Diet and the prevention of cancerBMJ 1999; 319 doi: https://doi.org/10.1136/bmj.319.7203.186a (Published 17 July 1999) Cite this as: BMJ 1999;319:186
Author's recommendations are not justified
- Ulrike Gonder, Nutritionist (email@example.com)
- European Institute of Food and Nutrition Sciences, D-65239 Hochheim, Germany
- Human Nutrition Unit, University of Sydney, NSW 2006, Australia
- University Department of Surgery, Royal Infirmary of Edinburgh, Edinburgh EH3 9YW
- Vale View Cottage, St Mary's, Isles of Scilly TR21 0NU
- Department of Molecular and Cellular Pathology, Ninewells Hospital and Medical School, Dundee DD1 9SY
- MRC Dunn Human Nutrition Centre, Cambridge CB2 2DH
EDITOR—The epidemiological literature justifies only two of the conclusions that Cummings and Bingham draw in their review about diet and the prevention of cancer: the recommendations to avoid (high doses of) vitamin supplements and mouldy foods.1 Even the cited report of the World Cancer Research Fund shows that the overall evidence for dietary recommendations is weak if one takes into account the more reliable data from prospective cohort and intervention studies.2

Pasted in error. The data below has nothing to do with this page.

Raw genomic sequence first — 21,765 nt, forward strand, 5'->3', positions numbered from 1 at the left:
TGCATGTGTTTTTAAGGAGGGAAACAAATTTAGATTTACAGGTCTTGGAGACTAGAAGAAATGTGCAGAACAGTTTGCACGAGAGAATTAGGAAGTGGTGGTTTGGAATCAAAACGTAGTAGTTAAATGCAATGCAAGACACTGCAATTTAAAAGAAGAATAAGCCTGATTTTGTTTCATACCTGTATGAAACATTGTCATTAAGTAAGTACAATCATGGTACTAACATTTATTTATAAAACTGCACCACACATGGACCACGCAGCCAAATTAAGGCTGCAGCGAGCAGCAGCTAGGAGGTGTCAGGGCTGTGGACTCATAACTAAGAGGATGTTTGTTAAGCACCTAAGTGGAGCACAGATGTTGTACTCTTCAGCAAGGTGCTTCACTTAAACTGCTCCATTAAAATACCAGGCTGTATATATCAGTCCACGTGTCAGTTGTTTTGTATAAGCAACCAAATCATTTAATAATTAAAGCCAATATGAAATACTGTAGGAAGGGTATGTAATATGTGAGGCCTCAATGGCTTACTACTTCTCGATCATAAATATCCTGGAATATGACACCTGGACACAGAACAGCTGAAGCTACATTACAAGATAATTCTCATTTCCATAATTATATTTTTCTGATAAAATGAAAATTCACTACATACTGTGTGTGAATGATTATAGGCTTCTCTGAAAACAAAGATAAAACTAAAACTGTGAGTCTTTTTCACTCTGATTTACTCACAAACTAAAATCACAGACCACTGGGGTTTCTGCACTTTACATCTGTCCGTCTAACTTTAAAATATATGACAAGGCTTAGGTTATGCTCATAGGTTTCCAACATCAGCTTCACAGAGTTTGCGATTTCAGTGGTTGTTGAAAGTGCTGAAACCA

Cummings and Bingham give an excellent example of publication bias in their section on colorectal cancer and red meat: they cite two prospective studies that support a role for red meat in colorectal carcinogenesis. What they do not mention is that—beside at least three other studies—five prospective studies cited in the World Cancer Research Fund's report did not find a significant association with red meat.
It is not yet proved that heterocyclic amines or N-nitroso compounds definitely increase rates of colon cancer.3 Bingham herself has shown that the endogenous production of N-nitroso compounds varies widely between individuals and also depends on other components of the diet (for example, resistant starch).4 Recent research has shown that chicken, which is often recommended as a healthy substitute for red meat, can contribute heavily to the uptake of heterocyclic amines.5
Cummings and Bingham's statement that “non-starch polysaccharides (fibre) and vegetables are established factors that reduce risk” is also misleading. As is shown in the World Cancer Research Fund's report, none of four prospective cohort studies on non-starch polysaccharides showed a significant reducing effect on colon or rectal cancer.
The protective effect of vegetables is also far from proved. Of four prospective cohort studies cited in the World Cancer Research Fund's report, one found no effect with green salad; one found a significant reduction in risk with …